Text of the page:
It’s tempting to define the legacy Chuck Bozdog will leave at C.R. Anderson Middle School by the numbers.
The teacher is retiring this week after 50 years with the school — his tenure only five years shorter than the age of the school.
During that time, Bozdog, the school’s technology coordinator, has overseen development of its computer resources from scratch.
“Fifty years ago there was no such thing as a personal computer. The only thing I could actually teach was programming,” he said.
Since computers were introduced into the school, virtually every middle school student who has passed through C.R.A. has taken classes in Bozdog’s labs.
Do the math: For each of the past 20 years, C.R.A. has enrolled around 1,000 sixth- through eighth-graders. That means Bozdog has taught more than 7,000 students just in the latter half of his career.
“What’s great about Chuck is his lasting legacy with people who have gone through the building — people who have gone to MIT … doctors, engineers, this whole Westside community,” said Principal Bruce Campbell.
Numbers measure Bozdog’s longevity, but they also capture his success. He started the school’s legendary Mathcounts program, teaching an intensive math class that prepares students to compete in the nationwide competition.
During one dominant stretch, his teams took the state championship 10 times in 16 years.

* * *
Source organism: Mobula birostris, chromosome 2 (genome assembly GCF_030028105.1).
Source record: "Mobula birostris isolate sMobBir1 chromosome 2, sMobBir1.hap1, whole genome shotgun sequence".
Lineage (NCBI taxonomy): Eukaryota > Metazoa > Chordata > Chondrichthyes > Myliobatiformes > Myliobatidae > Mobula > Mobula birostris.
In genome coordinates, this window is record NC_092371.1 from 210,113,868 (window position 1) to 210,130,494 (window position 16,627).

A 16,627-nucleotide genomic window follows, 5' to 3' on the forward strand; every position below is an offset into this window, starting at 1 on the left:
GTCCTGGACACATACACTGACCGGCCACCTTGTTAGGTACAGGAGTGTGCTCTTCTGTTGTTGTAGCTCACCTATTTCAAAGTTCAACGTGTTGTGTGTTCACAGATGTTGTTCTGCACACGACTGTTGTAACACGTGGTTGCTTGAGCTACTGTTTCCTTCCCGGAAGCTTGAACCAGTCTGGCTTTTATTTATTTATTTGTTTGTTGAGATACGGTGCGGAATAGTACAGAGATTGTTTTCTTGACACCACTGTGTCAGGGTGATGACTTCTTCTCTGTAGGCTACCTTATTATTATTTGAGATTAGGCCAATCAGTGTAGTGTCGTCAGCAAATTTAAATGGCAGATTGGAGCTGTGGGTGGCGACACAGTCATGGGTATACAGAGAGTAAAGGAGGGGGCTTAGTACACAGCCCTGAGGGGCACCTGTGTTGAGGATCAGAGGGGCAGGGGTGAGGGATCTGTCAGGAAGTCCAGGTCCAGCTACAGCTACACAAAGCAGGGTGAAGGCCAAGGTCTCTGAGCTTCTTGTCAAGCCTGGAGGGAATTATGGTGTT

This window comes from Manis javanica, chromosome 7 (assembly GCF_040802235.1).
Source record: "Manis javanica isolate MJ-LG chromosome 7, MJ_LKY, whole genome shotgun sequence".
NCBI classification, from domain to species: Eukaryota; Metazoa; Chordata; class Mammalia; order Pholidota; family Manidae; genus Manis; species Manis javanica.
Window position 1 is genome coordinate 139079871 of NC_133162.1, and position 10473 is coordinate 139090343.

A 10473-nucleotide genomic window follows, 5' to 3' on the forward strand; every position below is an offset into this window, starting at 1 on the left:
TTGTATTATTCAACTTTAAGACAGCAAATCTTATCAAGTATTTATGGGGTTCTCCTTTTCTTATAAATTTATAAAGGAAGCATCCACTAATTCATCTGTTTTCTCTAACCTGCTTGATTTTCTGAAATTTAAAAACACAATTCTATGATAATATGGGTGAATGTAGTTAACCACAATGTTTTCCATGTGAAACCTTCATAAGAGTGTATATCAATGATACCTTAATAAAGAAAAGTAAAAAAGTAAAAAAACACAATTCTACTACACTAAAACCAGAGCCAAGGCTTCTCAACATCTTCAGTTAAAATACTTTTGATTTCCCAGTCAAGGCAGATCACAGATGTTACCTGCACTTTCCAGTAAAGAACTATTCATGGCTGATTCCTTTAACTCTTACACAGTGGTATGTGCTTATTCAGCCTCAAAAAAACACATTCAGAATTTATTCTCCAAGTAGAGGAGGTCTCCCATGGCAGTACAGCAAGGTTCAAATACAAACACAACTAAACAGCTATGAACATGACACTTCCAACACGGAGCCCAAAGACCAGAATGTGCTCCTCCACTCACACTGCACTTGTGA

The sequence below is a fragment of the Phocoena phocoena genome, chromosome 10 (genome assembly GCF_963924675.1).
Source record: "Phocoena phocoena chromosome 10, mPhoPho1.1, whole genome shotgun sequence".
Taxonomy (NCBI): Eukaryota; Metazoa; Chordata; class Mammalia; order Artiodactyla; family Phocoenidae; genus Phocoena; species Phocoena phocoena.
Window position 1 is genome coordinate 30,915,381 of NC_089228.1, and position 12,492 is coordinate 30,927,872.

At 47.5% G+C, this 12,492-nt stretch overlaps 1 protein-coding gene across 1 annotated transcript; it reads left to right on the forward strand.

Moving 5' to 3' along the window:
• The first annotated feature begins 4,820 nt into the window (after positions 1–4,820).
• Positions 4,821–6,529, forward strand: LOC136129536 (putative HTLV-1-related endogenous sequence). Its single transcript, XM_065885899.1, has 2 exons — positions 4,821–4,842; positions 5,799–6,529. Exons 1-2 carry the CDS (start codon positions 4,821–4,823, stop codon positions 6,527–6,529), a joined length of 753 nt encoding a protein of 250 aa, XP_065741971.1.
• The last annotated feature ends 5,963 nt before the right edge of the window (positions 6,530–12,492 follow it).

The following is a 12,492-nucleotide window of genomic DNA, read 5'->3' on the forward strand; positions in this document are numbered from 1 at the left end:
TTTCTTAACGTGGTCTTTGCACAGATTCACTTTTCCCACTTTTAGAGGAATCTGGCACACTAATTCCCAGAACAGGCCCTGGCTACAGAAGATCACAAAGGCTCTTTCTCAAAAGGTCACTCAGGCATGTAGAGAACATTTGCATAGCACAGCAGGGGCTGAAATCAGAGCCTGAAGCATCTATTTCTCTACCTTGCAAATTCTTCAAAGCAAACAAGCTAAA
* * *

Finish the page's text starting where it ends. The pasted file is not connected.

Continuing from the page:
“He’s by far the best Mathcounts teacher this state has ever seen,” Campbell said.
Even as he retires, Bozdog speaks about his teaching with the gusto of a young educator, and he’s proud to have dedicated his life to it.
“I think teaching is probably the most important profession there is,” he said. “I did the right thing in life.”
Fellow teacher Leslie Hagengruber described Bozdog as one of the hardest-working people she’s ever known.
“I think he puts a tremendous effort into finding programs (for students) and making sure the computer labs run,” she said. “Being able to go to that computer lab is like a breath of fresh air.”
Hagengruber, who teaches students who struggle with math, said her students feel encouragement and find success when they practice math skills in Bozdog’s lab.
“He has a really special way of relating to their kids,” she said.
During a recent class, one of Hagengruber’s students counted off the number of family members who have been taught by Bozdog. After listing them, the 14-year-old announced that he wants Mr. Bozdog to teach his kids as well.
If Bozdog had his way, he might have done just that. His biggest gripe with retiring is that he won’t be allowed to lend a hand in the computer labs.
“I’m going to miss the kids, miss the teachers, miss the problem solving,” Bozdog said. “I don’t know what I’m going to do.”